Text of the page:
2. "serve," BDB 712, KB 773, Qal imperative; notice how often this verb is used in Joshua 24 (cf. Jos. 24:2,14[twice],15[four],16,18,19,20,21,22,24,31)!
a. in sincerity (BDB 1071)
b. in truth (BDB 54)
3. "put away" (lit. "turn aside"), BDB 693, KB 747, Hiphil imperative, cf. Gen. 35:2; 1 Sam. 7:4
4. "choose," BDB 103, KB 119, Qal imperative, cf. Jos. 24:22. Covenant faith involves a decision of human choice, as well as a divine choice! Covenant faith is more than family faith or national faith. It must be personal faith (cf. John 1:12; 3:16; Rom. 10:9-13).
NASB"in sincerity and truth"
NKJV"in sincerity and in truth"
NRSV"in sincerity and in faithfulness"
TEV"sincerely and faithfully"
NJB"truly and sincerely"
The JPSOA translation has "with undivided loyalty." These terms focus on an inner attitude and outer lifestyle (cf. Deut. 6:4-5). The term "truth" (BDB 54) is the OT root for faith, believe, trust, which is paralleled to the NT term (pistis, pistos, pisteuō). See Special Topic below.
24:15 This is Joshua' affirmation of personal faith and family faith. He had served YHWH all his adult life and now at the end, he reaffirms his faith.
NASB (UPDATED TEXT): JOSHUA 24:16-18
16The people answered and said, "Far be it from us that we should forsake the Lord to serve other gods; 17for the Lord our God is He who brought us and our fathers up out of the land of Egypt, from the house of bondage, and who did these great signs in our sight and preserved us through all the way in which we went and among all the peoples through whose midst we passed. 18The Lord drove out from before us all the peoples, even the Amorites who lived in the land. We also will serve the Lord, for He is our God."
24:16-18 "The people answered" This is another of Israel's affirmations of faith. This is a covenant renewal ceremony, cf. Jos. 24:26-27 (also see Jos. 24:16-18, 21, and 24).
24:17-18 These verses reiterate YHWH's faithfulness and redemptive acts toward Israel: (1) the exodus from Egypt; (2) the miracles of deliverance; (3) God's presence and care during the wilderness wandering period; and (4) the defeat of the Canaanites and the possession of the Promised Land (cf. Gen. 15:16).
NASB (UPDATED TEXT): JOSHUA 24:19-28
19Then Joshua said to the people, "You will not be able to serve the Lord, for He is a holy God. He is a jealous God; He will not forgive your transgression or your sins. 20If you forsake the Lord and serve foreign gods, then He will turn and do you harm and consume you after He has done good to you." 21The people said to Joshua, "No, but we will serve the Lord." 22Joshua said to the people, "You are witnesses against yourselves that you have chosen for yourselves the Lord, to serve Him." And they said, "We are witnesses." 23Now therefore, put away the foreign gods which are in your midst, and incline your hearts to the Lord, the God of Israel. 24The people said to Joshua, "We will serve the Lord our God and we will obey His voice." 25So Joshua made a covenant with the people that day, and made for them a statute and an ordinance in Shechem. 26And Joshua wrote these words in the book of the law of God; and he took a large stone and set it up there under the oak that was by the sanctuary of the Lord. 27Joshua said to all the people, "Behold, this stone shall be for a witness against us, for it has heard all the words of the Lord which He spoke to us; thus it shall be for a witness against you, so that you do not deny your God." 28Then Joshua dismissed the people, each to his inheritance.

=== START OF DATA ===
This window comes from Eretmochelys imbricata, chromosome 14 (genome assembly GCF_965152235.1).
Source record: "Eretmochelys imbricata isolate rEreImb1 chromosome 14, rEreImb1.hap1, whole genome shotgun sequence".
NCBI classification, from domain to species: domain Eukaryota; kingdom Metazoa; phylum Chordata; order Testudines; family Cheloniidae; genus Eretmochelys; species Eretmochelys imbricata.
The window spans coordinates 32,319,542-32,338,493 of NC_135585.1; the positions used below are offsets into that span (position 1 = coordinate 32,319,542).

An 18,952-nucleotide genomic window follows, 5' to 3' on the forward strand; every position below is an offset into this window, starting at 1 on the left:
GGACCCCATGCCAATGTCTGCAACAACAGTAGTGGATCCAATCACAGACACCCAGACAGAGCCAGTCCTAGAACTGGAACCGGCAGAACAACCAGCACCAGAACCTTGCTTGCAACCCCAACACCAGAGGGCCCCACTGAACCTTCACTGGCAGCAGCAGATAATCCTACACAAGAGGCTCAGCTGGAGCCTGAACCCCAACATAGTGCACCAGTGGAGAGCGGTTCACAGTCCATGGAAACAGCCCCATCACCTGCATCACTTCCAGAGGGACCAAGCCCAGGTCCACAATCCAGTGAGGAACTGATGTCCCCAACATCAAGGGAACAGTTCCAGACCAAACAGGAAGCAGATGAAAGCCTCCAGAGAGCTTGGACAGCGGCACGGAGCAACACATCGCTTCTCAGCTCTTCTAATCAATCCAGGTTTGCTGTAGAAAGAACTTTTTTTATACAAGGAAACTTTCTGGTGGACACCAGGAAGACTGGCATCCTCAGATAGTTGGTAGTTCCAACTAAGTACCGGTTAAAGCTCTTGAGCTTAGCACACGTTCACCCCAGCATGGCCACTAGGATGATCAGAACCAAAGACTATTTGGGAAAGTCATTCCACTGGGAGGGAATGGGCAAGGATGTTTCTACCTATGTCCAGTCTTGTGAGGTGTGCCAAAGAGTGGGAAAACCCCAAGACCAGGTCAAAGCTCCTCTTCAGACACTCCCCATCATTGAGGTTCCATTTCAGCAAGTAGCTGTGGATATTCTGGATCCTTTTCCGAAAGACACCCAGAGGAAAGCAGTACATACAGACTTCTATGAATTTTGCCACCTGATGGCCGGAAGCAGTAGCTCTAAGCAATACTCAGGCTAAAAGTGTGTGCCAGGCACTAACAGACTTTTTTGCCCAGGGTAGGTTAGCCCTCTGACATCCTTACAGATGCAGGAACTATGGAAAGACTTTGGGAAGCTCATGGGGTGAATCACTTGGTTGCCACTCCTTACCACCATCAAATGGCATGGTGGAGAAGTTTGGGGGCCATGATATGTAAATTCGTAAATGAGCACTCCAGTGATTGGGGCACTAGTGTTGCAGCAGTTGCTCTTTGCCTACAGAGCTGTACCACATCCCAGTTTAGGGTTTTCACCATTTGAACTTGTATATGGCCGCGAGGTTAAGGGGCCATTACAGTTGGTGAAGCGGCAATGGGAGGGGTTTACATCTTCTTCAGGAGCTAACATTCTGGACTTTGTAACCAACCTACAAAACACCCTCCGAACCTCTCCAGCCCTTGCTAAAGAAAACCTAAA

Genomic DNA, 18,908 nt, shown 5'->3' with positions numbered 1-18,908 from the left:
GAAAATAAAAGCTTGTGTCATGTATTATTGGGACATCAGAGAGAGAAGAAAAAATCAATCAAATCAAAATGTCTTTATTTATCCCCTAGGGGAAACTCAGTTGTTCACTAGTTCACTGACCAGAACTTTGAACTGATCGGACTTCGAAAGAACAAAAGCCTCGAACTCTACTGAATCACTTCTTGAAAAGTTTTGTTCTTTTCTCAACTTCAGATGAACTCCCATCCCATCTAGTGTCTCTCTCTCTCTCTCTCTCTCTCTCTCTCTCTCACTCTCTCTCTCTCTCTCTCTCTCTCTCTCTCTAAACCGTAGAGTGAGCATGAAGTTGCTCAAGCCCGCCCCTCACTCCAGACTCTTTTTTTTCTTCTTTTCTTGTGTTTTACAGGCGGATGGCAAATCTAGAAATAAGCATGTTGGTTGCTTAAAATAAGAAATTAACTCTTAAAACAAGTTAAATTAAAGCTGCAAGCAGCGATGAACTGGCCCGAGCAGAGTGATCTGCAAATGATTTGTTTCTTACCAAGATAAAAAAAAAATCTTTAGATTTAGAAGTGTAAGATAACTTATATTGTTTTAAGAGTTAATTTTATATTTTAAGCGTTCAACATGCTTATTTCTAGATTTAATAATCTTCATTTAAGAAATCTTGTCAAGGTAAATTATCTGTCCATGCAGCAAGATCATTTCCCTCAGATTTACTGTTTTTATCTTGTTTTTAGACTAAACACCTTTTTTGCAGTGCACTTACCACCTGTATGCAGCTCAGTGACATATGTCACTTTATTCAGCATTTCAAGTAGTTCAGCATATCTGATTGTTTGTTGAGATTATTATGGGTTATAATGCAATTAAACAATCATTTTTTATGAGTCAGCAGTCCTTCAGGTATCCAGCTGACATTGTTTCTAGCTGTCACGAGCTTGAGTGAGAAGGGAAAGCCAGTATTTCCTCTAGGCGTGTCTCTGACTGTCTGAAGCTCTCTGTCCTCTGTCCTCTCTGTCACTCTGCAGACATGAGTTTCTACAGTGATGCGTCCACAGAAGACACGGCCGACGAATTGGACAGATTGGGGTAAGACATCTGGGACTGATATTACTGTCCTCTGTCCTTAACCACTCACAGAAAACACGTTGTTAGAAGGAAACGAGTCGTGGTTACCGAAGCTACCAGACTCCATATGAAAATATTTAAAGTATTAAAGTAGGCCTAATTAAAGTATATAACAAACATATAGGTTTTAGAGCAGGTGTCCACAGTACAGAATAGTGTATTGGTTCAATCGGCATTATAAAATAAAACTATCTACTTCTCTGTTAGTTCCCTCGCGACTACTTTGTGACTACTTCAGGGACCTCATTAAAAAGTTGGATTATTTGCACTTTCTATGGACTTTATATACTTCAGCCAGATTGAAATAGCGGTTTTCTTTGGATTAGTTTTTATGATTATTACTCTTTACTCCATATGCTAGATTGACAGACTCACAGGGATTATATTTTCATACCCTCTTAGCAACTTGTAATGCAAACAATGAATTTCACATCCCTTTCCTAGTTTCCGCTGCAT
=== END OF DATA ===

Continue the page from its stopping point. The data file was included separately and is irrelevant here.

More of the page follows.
24:19 "You will not be able to serve the Lord" This follows the revelation to Moses in Deut. 31:16-22. Joshua seems to be emphasizing the difficulty in serving a holy God. The sacrificial system of Leviticus was a means for sinful people to approach a holy God and maintain fellowship (i.e., covenant). It is impossible in our own strength.
▣ "holy God" Both terms are plural (i.e., plural of majesty), which intensifies the concept.
▣ "jealous God" This is a love word which implies a deep personal relationship (cf. Exod. 20:5; 34:14; Deut. 4:24; 5:9; 6:15). He is spoken of as a "father" or even a "husband" (cf. Hosea 1-3).
▣ "He will not forgive your transgressions and sins" Covenant obedience is crucial. God is faithful, but the covenant is conditional. Sin has consequences! YHWH will not overlook rebellion (cf. Exod. 23:21). This is the problem of the first covenant—fallen human inability to maintain fellowship with a holy God.
24:20 "if" The "if" shows the conditional nature of YHWH's covenant and promises to Israel (e.g., Deut. 28:1-2,15). All of YHWH's blessings of Deuteronomy 27-28, as well as His land promises, are conditioned on a faithful, obedient, believing Israel. This is true of the Old Testament and the eschaton!